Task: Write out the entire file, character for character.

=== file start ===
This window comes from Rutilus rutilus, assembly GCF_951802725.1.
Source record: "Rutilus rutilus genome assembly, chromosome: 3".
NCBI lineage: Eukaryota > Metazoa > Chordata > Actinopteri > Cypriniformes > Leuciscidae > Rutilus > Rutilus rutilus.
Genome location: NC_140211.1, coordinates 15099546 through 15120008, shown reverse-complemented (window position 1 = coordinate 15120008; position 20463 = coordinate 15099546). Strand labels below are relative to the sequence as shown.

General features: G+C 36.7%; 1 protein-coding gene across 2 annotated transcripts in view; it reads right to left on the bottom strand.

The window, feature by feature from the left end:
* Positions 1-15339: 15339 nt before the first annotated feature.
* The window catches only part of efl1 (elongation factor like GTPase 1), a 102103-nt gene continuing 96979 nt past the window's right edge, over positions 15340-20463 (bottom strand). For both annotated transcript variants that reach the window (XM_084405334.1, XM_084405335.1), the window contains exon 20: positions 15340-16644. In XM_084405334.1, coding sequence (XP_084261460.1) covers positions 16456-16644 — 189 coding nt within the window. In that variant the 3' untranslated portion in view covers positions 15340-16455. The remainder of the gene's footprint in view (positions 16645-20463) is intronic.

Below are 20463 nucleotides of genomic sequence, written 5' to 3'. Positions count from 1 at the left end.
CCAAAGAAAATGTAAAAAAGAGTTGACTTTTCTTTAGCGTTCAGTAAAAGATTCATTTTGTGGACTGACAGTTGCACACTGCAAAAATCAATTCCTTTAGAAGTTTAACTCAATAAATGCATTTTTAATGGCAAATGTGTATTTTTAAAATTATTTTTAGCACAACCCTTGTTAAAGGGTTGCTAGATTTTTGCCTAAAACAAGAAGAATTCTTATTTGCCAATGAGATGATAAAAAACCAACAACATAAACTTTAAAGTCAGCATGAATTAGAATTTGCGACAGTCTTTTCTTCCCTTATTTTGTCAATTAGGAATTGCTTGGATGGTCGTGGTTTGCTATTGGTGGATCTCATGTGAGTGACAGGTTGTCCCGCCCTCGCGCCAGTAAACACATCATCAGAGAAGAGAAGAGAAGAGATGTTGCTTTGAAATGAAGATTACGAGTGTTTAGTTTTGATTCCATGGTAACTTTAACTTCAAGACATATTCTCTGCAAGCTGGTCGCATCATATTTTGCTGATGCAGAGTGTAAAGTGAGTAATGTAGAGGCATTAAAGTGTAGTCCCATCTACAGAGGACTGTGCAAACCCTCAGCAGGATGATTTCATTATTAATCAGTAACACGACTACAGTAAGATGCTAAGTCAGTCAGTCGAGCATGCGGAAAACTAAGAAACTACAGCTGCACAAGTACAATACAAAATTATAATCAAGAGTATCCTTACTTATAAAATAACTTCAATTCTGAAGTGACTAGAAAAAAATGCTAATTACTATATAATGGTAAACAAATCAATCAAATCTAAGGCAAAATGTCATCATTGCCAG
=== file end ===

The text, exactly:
This window comes from Rutilus rutilus, assembly GCF_951802725.1.
Source record: "Rutilus rutilus genome assembly, chromosome: 3".
NCBI lineage: Eukaryota > Metazoa > Chordata > Actinopteri > Cypriniformes > Leuciscidae > Rutilus > Rutilus rutilus.
Genome location: NC_140211.1, coordinates 15099546 through 15120008, shown reverse-complemented (window position 1 = coordinate 15120008; position 20463 = coordinate 15099546). Strand labels below are relative to the sequence as shown.

General features: G+C 36.7%; 1 protein-coding gene across 2 annotated transcripts in view; it reads right to left on the bottom strand.

The window, feature by feature from the left end:
* Positions 1-15339: 15339 nt before the first annotated feature.
* The window catches only part of efl1 (elongation factor like GTPase 1), a 102103-nt gene continuing 96979 nt past the window's right edge, over positions 15340-20463 (bottom strand). For both annotated transcript variants that reach the window (XM_084405334.1, XM_084405335.1), the window contains exon 20: positions 15340-16644. In XM_084405334.1, coding sequence (XP_084261460.1) covers positions 16456-16644 — 189 coding nt within the window. In that variant the 3' untranslated portion in view covers positions 15340-16455. The remainder of the gene's footprint in view (positions 16645-20463) is intronic.

Below are 20463 nucleotides of genomic sequence, written 5' to 3'. Positions count from 1 at the left end.
CCAAAGAAAATGTAAAAAAGAGTTGACTTTTCTTTAGCGTTCAGTAAAAGATTCATTTTGTGGACTGACAGTTGCACACTGCAAAAATCAATTCCTTTAGAAGTTTAACTCAATAAATGCATTTTTAATGGCAAATGTGTATTTTTAAAATTATTTTTAGCACAACCCTTGTTAAAGGGTTGCTAGATTTTTGCCTAAAACAAGAAGAATTCTTATTTGCCAATGAGATGATAAAAAACCAACAACATAAACTTTAAAGTCAGCATGAATTAGAATTTGCGACAGTCTTTTCTTCCCTTATTTTGTCAATTAGGAATTGCTTGGATGGTCGTGGTTTGCTATTGGTGGATCTCATGTGAGTGACAGGTTGTCCCGCCCTCGCGCCAGTAAACACATCATCAGAGAAGAGAAGAGAAGAGATGTTGCTTTGAAATGAAGATTACGAGTGTTTAGTTTTGATTCCATGGTAACTTTAACTTCAAGACATATTCTCTGCAAGCTGGTCGCATCATATTTTGCTGATGCAGAGTGTAAAGTGAGTAATGTAGAGGCATTAAAGTGTAGTCCCATCTACAGAGGACTGTGCAAACCCTCAGCAGGATGATTTCATTATTAATCAGTAACACGACTACAGTAAGATGCTAAGTCAGTCAGTCGAGCATGCGGAAAACTAAGAAACTACAGCTGCACAAGTACAATACAAAATTATAATCAAGAGTATCCTTACTTATAAAATAACTTCAATTCTGAAGTGACTAGAAAAAAATGCTAATTACTATATAATGGTAAACAAATCAATCAAATCTAAGGCAAAATGTCATCATTGCCAG